Koichi Narasaki, Chief Digital Officer
Japan--the life expectancy leader of the world--is at serious risk of becoming a nation of caregivers.
In less than 10 years, 30 percent of Japan’s population will be over the age of 65 and the ratio of workers to retirees at one-to-one. Despite the many good fortunes of longevity, millions of elders will likely suffer cognitive impairment, limited mobility, and social isolation. This demographic tipping point, at scale, is already putting a huge emotional and financial strain on Japan's young people.
To date, Japan has looked primarily within its own borders to solve its aging dilemma. We strive to implement new government policies and advanced technologies that are both ethically, and economically, responsible. Our solutions haven't been perfect, but in the spirit of ‘kaizen’ we've been quick to make adjustments along the way.
Increasingly, as other developed countries cope with aging populations, we're eager to share our learnings with the global community and explore new ways to solve our collective challenges. And the more we work with the global community, the more my confidence grows that we share the same vision: to reimagine the future of longevity where human-centric technology and design, combined with healthier lifestyles, will yield economic benefits as well as greater independence and wellbeing for older people everywhere.
Long-term Care for Everyone, by Everyone
Japan's long-term care system is said to be one of the most progressive and generous in the world. Implemented in 2000, Japan's compulsory public insurance program covers preventative care as well as at-home, day-center, and institutional services for everyone over 65 (and some over 40 with special conditions). The insurance is provided by municipalities, and funded by tax revenues and premiums paid by individuals 40 to 65.
In 2005, Japan began training volunteers to assist people suffering from dementia and their families. Our goal is to train six million supporters by the end of 2017. Their assistance is crucial: within the next 10 years, seven million people, or twenty percent of 65-plus year olds, are expected to endure cognitive impairment.
Strains on the System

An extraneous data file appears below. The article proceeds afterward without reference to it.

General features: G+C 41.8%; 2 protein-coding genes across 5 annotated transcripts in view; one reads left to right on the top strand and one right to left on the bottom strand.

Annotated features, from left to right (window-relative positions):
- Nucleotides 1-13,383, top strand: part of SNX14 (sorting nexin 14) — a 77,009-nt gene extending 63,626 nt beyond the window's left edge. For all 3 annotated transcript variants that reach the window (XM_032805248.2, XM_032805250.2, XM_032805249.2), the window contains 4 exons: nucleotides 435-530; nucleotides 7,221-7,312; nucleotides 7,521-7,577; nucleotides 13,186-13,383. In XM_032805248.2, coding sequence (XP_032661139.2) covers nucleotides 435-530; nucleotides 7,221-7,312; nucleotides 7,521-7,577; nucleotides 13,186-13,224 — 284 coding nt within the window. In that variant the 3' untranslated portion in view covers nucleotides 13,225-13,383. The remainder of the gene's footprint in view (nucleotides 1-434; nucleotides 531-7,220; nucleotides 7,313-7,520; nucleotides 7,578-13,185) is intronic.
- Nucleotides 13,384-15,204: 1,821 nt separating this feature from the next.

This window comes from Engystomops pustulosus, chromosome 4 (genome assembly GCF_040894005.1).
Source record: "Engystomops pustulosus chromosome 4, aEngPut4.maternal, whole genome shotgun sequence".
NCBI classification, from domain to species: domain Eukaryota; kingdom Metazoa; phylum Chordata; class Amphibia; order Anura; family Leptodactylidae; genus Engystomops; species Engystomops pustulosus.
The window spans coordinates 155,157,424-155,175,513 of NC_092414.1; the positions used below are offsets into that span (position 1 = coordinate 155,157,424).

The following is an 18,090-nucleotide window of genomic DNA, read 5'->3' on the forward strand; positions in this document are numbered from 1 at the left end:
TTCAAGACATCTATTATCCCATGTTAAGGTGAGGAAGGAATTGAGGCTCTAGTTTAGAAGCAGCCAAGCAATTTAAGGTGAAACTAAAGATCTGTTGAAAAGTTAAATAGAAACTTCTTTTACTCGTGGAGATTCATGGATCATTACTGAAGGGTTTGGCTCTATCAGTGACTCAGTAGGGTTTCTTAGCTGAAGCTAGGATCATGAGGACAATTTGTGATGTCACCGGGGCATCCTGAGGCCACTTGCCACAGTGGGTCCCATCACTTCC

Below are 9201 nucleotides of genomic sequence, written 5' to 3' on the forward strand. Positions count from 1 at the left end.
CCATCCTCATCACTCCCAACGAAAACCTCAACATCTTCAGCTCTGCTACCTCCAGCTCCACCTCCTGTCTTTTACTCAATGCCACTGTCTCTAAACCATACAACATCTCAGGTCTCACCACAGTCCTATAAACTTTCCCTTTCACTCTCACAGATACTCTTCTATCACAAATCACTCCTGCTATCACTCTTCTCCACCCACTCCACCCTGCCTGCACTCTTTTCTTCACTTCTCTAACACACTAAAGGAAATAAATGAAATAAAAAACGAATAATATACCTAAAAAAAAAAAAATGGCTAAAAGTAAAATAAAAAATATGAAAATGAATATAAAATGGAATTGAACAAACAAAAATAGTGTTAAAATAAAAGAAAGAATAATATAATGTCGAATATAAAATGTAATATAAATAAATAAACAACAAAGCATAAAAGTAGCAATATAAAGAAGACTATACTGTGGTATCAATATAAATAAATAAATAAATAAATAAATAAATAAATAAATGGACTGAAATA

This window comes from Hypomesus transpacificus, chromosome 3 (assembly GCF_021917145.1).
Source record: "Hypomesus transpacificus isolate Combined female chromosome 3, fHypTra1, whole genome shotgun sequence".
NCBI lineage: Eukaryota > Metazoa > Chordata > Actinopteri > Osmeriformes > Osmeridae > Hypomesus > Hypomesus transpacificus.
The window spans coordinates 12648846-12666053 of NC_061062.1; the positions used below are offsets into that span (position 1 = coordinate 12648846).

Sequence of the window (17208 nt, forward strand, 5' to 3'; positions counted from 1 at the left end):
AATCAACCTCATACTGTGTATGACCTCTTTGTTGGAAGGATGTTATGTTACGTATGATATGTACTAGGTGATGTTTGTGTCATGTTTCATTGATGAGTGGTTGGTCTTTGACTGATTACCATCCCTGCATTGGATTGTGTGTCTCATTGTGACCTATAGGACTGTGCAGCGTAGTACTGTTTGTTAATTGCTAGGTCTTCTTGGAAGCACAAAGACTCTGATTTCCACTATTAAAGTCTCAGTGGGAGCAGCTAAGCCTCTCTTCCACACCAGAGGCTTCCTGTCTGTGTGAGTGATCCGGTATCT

Japan's public insurance system is generally well-received by our citizens. Our community orientation is truly empathetic toward the elderly. Our volunteerism is remarkable.
But the system is not perfect, of course.
Demand for services far exceed expectations. Premiums, reviewed every three years, keep increasing. Funding and the quality of care vary across communities.
Furthermore, the current trend of at-home services will continue to play an increasingly important role, yet service providers are struggling to balance efficiency with quality personal care. Caregiving is notoriously strenuous, yet wages are painfully low, and the cost of training is high. For family caregivers, the burden of care often falls on the women of the household, forcing them to stay out of the workforce, putting further financial strain on their families, and the country.
Global Solutions for Local Care
Japan's long-term care system is a perpetual work in progress. In addition to eliminating inefficiencies in the current system, we need to embrace new business models so revolutions in robotics, analytics, bioinformatics, and AI can thrive for the elderly.
SOMPO, one of the largest senior care providers in Japan, has just begun deploying an IoT solution that will help us ensure the safety, security, and wellbeing of our residents around the clock. Our own employees have been excited to take part in the design process. Their input is crucial to see if/how digital products can authentically ease the unrelenting demands they feel on the front lines of care.
Now we want to leverage the wisdom of crowds on a global scale. SOMPO is well-positioned as a partner to help deploy global platforms in Japan, and contribute back to their ever-expanding ecosystems with valuable customer insights. To accomplish this, we've begun collaborating with entrepreneurs in the U.S., Singapore and Taiwan. We look to expand to tech hubs in Europe and Latin America as well.
The opportunity for global entrepreneurs in Japan is enormous: according to Japan’s Ministry of Economy, Trade and Industry, Japan’s senior care services market is expected to grow to 880 billion dollars by 2025.
We're starting our global engagement by focusing on digital solutions for cognitive health, home caregiving, remote care delivery and financial security.
- How might we detect early signs of dementia and prevent rapid decline?
- How might we ease the emotional, financial and physical burdens on home caregivers?
- How might we increase social engagement among the elderly?
- How might we provide care remotely?
As our global partnerships develop, we'll broaden our scope and find solutions to problems that we didn't even know existed.
Longevity Economies Unite
Longevity is really about redesigning the future. Every sector--from insurance, to medical, to transportation, to manufacturing, to leisure, to workplaces, to housing, to government--must rethink and retool its products and services to accommodate aging consumers.
Now more than ever, longevity economies need to unite in a global ecosystem to find creative and compassionate solutions for aging worldwide. Although the challenges are huge, the opportunities to innovate are equally enormous.
We all need to encourage cross-generational teams and engage the elderly in identifying what matters most, and incorporating their insights into our design projects.
We all need to take our ideas beyond symposiums, incubators and corporate innovation labs into the living rooms, communities and care homes of the world.
We all need to keep listening to each other, sharing and, most importantly, taking action.
Longevity involves everyone. Let’s work together now for the long fruitful journey ahead.